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Get notified on Telegram on every ssh login

Step 1: Create a telegram bot

Step 2: Test if the bot is working

You can send messages using the Telegram HTTP API; it’s particularly useful because we can call that from the command line using curl:

curl "https://api.telegram.org/bot$KEY/sendMessage" -d "chat_id=$USERID&text=hello world!"

where $KEY is your bot token and $USERID is your telegram chat id you got before.

You should receive on telegram a message from your newly created bot saying “hello world!”

Step 2: Script to send messages to you from the bot

Now let’s set up a script that gathers information on a ssh client and sends a message to you giving various info such as the user, the IP, and sometimes even the location of the client. We will use the environment variable $SSH_CONNECTION, that contains the client IP and port. This variable is set up each time by sshd for each tty it allocates (that means, for each different connection we will have a different variable in our environment). We will also make a request to https://ipinfo.io, which will give us information such as the AS number and (sometimes) the geolocation of a given IP. The following script will send a message to you like the one in the screenshot above:

#!/bin/bash

USERID="<your-chat-id>"
KEY="<your-bot-token>"

URL="https://api.telegram.org/bot$KEY/sendMessage"
DATE_EXEC="$(date "+%d %b %Y %H:%M")" 
TMPFILE="$(mktemp)" 
if [ -n "$SSH_CONNECTION" ] && [ -z "$TMUX" ] && [[ ! $PAM_TYPE =~ "close_session" ]] ; then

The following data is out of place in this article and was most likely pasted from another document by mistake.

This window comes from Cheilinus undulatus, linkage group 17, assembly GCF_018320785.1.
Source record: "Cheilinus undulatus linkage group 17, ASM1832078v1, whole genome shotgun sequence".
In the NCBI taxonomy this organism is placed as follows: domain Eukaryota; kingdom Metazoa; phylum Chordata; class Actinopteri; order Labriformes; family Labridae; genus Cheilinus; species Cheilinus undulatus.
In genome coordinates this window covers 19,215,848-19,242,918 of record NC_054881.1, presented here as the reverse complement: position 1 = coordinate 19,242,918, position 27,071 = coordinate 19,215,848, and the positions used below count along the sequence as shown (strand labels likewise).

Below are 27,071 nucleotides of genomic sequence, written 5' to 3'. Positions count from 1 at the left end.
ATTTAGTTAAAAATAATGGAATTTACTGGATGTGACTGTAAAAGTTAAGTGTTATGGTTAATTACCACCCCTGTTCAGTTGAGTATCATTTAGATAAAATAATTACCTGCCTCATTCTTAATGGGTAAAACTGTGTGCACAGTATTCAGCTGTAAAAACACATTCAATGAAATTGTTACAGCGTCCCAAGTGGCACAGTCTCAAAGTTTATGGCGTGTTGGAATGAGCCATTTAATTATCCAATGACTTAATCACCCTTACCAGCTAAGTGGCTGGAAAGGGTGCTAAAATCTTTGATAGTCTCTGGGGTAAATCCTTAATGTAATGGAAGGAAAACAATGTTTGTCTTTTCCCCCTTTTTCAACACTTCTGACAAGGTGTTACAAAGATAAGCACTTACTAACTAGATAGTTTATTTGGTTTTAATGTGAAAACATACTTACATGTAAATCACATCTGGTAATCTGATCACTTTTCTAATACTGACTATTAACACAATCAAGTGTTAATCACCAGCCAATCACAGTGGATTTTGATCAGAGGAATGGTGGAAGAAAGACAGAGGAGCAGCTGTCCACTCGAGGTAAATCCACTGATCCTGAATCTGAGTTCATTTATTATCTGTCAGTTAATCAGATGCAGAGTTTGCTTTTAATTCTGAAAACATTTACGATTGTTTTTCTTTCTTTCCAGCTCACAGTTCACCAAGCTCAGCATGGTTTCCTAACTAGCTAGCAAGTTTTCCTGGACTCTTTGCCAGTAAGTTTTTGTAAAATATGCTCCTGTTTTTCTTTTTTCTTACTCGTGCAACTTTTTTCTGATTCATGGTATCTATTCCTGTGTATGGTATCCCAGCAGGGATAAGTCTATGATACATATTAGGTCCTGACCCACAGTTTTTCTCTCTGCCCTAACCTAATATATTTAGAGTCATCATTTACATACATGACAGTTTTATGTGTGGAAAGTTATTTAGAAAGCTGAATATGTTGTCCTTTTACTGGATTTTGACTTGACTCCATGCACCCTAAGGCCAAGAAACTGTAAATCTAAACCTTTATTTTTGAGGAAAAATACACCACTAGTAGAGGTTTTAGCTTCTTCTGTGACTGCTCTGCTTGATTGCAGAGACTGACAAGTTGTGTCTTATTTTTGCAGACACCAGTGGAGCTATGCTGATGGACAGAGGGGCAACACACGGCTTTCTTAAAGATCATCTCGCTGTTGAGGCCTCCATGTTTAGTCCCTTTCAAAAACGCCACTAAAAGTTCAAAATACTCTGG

IP=$(echo $SSH_CONNECTION | awk '{print $1}') # get client IP address.
	HOSTNAME=$(hostname -f) 
	IPADDR=$(hostname -i | awk '{print $1}') # get server IP address
	curl https://ipinfo.io/$IP -s -o $TMPFILE # info on client IP (json)
	CITY=$(cat $TMPFILE | sed -n 's/^  "city":[[:space:]]*//p' | tr "\"," "  ") 
	REGION=$(cat $TMPFILE | sed -n 's/^  "region":[[:space:]]*//p' | tr "\"," "  ")
	COUNTRY=$(cat $TMPFILE | sed -n 's/^  "country":[[:space:]]*//p' | tr "\"," "  ")
	ORG=$(cat $TMPFILE | sed -n 's/^  "org":[[:space:]]*//p' | tr "\"," "  ")
	TEXT="[$PAM_USER]\n$DATE_EXEC\n$PAM_USER logged in to $HOSTNAME ($IPADDR) \nip:$IP \ncountry: $COUNTRY\ncity: $CITY \nregion: $REGION \norg:$ORG"
	TEXT=$(echo $TEXT | sed "s/\\\n/%0a/g")
	curl -s --max-time 10 -d "chat_id=$USERID&disable_web_page_preview=1&text=$TEXT" $URL > /dev/null
	rm $TMPFILE #clean up after
fi

Substitute the values of USERID and KEY variables with your chat id and bot token you got before. After saving, make sure that the script has the right permissions: chmod 705 your_script.sh (readable and executable by everyone).

Step 3: Execute script on every ssh login

There are various ways we can call the script:

1. Use the pam_exec module

Open the file /etc/pam.d/sshd and append the following line at the end:

session optional pam_exec.so /<path_to_yourscript.sh>

2. Inside sshd config

Open the file /etc/ssh/sshd_config and append the following line:

ForceCommand /<path_to_yourscript.sh>; bash -c ${SSH_ORIGINAL_COMMAND:-bash -il}

We force the execution of our alert script and then continue execution to the given command if it was provided, or to the login shell (bash -il) if the variable $SSH_ORIGINAL_COMMAND is not set.

You can set up more fine-grained checks on when sending the telegram alert this way. Suppose your server is inside a VPN, but it’s also exposed to the internet. Let’s say you want to be alerted only when someone logs in from the internet. Append the following lines to /etc/ssh/sshd_config:

Match Address *,!10.0.0.0/24
	PermitRootLogin no
	ForceCommand /<path_to_yourscript.sh>; bash -c ${SSH_ORIGINAL_COMMAND:-bash -il}

The line Match Address *,!10.0.0.0/24 will catch every client that is not connected through your VPN (10.0.0.0/24). We disable root logins from outside our VPN, and ensure that the first command on every successful ssh connection will be executing your script.

You can find much more information on how to set Match rules and other useful commands inside man sshd_config.

3. Inside profile.d

If you’re using a Debian-like system, you can just copy your script inside the /etc/profile.d directory. It will be automatically executed on every login!


Adapted and expanded from: 8192.one’s blog